Duluth’s ‘Stepping On Up’ Supports ‘Safe Zones’ For Homeless
DULUTH, Minn. – Anyone who lives or travels in Duluth can see the signs of homelessness.
“People are camping all over the city,” says Deb Holman, a Street Outreach Coordinator for CHUM and Human Development Center. “It’s not just one area, it’s like everywhere.”
St. Louis County’s latest count on homelessness found 606 people experiencing it. That number has grown over the past five years.
Holman agrees with the numbers. “I’ve been here since 2005, so every year it’s getting worse. It’s getting worse, and I think this year I would say that again. It’s getting worse.”
While there are emergency shelters available, Holman says 155 beds are not enough. “The shelter is always open to anybody that wants to come in, but at some point we would be too full.”
As for those who stay out in the open, Holman describes their living conditions as undignified and not safe. “They don’t have hygiene facilities. There’s a lack of food. They’re hungry, and there not receiving the right services.”
So how does one end homelessness in Duluth? A group called Stepping On Up is trying to figure that out.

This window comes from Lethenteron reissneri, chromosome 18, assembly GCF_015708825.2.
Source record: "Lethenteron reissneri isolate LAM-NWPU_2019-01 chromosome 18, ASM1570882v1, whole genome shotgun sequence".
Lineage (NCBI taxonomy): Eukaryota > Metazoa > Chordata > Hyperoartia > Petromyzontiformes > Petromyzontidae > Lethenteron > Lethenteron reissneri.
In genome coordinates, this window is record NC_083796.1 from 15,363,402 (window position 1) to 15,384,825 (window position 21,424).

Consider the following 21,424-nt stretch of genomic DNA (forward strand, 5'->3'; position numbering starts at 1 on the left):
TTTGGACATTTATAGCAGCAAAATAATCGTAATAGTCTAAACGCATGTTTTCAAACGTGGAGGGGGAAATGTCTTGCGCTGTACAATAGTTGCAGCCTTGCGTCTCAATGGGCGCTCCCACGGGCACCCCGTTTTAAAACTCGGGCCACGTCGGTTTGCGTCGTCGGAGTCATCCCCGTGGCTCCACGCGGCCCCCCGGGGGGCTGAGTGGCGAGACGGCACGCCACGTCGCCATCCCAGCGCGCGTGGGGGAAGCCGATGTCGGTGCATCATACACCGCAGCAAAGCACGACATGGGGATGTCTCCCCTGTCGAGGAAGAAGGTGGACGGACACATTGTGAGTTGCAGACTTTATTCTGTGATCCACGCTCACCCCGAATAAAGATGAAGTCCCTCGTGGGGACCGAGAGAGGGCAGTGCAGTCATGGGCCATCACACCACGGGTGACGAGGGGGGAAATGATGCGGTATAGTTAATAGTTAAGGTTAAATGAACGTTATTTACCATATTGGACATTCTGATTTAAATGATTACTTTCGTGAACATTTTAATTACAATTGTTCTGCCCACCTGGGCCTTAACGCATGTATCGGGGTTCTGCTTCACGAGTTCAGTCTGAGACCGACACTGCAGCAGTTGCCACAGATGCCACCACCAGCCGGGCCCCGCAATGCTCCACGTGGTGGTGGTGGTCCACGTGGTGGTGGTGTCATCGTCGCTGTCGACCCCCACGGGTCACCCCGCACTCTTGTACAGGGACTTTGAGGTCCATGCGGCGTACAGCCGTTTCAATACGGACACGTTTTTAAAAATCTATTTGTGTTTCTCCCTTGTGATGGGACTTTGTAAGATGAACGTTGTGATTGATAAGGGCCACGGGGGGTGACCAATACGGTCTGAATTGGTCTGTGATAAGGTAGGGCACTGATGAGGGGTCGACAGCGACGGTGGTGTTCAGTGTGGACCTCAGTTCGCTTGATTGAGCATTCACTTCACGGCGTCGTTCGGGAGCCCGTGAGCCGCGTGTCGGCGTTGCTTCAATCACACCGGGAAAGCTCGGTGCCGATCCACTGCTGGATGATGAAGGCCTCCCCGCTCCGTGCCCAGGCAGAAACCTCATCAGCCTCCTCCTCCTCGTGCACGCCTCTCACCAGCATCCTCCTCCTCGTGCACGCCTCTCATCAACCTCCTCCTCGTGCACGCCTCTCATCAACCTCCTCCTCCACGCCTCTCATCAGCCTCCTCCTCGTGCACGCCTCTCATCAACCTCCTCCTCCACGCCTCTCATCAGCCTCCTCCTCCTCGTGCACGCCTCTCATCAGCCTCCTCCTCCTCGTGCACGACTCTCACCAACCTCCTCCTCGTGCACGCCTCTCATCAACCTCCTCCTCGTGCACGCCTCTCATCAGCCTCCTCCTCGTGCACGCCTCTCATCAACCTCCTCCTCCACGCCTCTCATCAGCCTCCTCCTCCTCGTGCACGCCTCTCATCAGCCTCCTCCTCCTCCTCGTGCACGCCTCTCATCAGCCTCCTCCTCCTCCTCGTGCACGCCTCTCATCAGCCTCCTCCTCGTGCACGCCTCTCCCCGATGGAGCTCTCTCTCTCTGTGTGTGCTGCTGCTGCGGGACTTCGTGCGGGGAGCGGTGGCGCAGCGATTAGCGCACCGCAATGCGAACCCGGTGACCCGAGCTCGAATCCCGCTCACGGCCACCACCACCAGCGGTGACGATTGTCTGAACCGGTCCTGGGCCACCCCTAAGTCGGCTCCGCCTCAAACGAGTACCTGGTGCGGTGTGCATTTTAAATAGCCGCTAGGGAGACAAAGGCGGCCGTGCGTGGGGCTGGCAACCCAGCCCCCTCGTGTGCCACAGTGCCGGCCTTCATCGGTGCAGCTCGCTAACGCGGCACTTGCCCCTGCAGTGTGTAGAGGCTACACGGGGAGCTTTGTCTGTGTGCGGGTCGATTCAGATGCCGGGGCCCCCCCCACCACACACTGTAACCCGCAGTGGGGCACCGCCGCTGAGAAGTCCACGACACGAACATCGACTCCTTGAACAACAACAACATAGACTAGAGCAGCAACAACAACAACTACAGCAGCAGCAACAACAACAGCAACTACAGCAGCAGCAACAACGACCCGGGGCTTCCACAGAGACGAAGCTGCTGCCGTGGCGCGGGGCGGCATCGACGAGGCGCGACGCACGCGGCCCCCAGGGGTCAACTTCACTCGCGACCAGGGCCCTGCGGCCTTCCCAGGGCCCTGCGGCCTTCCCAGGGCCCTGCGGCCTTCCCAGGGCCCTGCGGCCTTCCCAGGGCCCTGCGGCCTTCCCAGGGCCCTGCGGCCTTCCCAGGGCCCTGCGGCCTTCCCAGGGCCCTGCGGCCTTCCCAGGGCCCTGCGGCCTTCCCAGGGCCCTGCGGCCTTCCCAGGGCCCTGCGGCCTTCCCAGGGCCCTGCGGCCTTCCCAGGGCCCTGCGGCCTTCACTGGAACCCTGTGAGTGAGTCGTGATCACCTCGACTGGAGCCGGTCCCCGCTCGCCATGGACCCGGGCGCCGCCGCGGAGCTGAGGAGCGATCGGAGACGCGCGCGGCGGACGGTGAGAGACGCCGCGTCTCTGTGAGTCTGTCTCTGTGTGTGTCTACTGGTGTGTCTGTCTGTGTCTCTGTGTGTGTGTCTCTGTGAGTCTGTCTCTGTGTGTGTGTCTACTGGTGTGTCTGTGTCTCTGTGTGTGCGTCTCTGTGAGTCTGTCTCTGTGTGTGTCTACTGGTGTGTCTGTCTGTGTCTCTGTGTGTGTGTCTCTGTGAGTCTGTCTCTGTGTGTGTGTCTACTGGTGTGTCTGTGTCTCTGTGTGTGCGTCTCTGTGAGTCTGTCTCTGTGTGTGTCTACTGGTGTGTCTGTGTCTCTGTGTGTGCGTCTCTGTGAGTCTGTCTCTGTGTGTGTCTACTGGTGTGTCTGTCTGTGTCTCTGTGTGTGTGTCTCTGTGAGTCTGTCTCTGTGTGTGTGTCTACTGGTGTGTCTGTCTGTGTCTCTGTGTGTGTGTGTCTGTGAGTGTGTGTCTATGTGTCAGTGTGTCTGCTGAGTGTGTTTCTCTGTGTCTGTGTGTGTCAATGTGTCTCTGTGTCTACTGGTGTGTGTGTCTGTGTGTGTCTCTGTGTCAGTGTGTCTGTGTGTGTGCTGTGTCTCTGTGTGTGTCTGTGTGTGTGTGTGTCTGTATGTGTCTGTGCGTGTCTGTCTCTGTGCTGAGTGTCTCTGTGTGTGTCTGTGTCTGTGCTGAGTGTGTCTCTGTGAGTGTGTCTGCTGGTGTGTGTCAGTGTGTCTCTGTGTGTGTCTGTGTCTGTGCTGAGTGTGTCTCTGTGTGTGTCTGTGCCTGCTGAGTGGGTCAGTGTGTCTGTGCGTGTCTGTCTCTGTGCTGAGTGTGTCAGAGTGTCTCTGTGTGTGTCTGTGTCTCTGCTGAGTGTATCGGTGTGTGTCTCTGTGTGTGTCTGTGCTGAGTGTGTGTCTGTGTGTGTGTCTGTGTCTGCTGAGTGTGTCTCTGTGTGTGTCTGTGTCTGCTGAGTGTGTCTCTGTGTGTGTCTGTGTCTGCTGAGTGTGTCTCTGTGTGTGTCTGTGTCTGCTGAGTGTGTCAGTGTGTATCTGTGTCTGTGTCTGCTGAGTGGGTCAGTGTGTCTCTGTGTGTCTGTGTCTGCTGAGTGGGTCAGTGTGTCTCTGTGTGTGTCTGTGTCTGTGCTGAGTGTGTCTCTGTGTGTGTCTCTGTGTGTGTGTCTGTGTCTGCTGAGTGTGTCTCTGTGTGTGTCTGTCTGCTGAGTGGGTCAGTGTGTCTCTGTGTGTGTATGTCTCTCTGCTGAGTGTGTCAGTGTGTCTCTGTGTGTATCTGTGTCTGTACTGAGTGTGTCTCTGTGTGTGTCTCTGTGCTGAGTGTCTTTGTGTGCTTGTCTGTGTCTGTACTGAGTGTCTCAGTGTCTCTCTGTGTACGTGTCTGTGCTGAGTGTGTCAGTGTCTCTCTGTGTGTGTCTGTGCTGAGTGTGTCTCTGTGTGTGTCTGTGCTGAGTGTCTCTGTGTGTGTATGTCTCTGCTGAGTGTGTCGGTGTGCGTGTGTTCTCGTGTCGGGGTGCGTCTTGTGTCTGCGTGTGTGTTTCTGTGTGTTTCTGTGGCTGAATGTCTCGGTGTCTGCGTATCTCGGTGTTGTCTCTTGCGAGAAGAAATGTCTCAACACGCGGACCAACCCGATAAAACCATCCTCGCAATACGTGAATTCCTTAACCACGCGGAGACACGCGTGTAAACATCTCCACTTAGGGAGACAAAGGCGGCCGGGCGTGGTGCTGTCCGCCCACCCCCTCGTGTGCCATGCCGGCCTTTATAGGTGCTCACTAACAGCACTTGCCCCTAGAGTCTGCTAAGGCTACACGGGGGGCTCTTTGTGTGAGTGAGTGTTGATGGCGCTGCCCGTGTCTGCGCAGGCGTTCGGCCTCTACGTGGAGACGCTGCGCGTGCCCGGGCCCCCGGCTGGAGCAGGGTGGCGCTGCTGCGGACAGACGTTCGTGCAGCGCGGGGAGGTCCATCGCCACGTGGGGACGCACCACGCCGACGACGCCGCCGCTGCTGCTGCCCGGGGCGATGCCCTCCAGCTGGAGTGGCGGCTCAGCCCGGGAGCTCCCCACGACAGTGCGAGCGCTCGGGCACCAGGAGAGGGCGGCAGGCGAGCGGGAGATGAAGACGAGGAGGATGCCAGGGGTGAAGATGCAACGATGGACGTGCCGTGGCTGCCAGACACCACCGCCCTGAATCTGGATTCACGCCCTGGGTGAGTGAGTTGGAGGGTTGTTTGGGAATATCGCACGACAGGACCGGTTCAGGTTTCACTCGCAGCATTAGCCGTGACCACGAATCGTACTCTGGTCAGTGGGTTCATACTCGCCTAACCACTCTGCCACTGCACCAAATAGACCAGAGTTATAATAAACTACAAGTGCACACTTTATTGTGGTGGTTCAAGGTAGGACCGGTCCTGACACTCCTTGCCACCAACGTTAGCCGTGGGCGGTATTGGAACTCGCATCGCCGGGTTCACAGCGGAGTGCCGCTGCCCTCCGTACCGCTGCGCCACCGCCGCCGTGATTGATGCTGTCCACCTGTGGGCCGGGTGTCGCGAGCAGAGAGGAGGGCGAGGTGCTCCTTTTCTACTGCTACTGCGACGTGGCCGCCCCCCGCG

“Last fall is when the homeless service providers and street outreach workers in Duluth came together,” says Joel Kilgour, the group’s organizer.
Kilgour says his group understands the resources are not available now for the city to build their way out. “Conventional ways of building multi-family development takes millions of dollars and sometimes up to a decade to make happen.”
So they have come up with a three-phase approach. Kilgour says the first phase would create safe zones across the city for homeless people to spend the night. “With some security oversight, with access to bathrooms, with access to garbage, so we can begin really limiting the dangers of homelessness for both those individuals and our neighborhoods.”
From there, additional steps would be taken to find more permanent housing. Kilgour says they won’t always be the traditional homes and apartments. “Tiny houses, hotel/motel conversions, ways that we can get the biggest bang for their buck and also get people inside.”
Kilgour says the group is currently looking at around a dozen sites to place temporary and permanent housing, and they have gotten support from churches and law enforcement.
Their next step is getting support from neighborhoods. Kilgour points out they won’t move into a site unless the people living next to them are given a chance to ask questions and learn more about how they can help. “To answer their concerns and provide them an opportunity to get to know their new neighbors who are moving in and participate, and hopefully add value to those communities. The more that our neighborhoods engage in that process as good neighbors, as we expect the people living in these sites to be good neighbors, the more success that we will see.”
Stepping On Up has an end goal to add at least 200 new places for people to live in Duluth.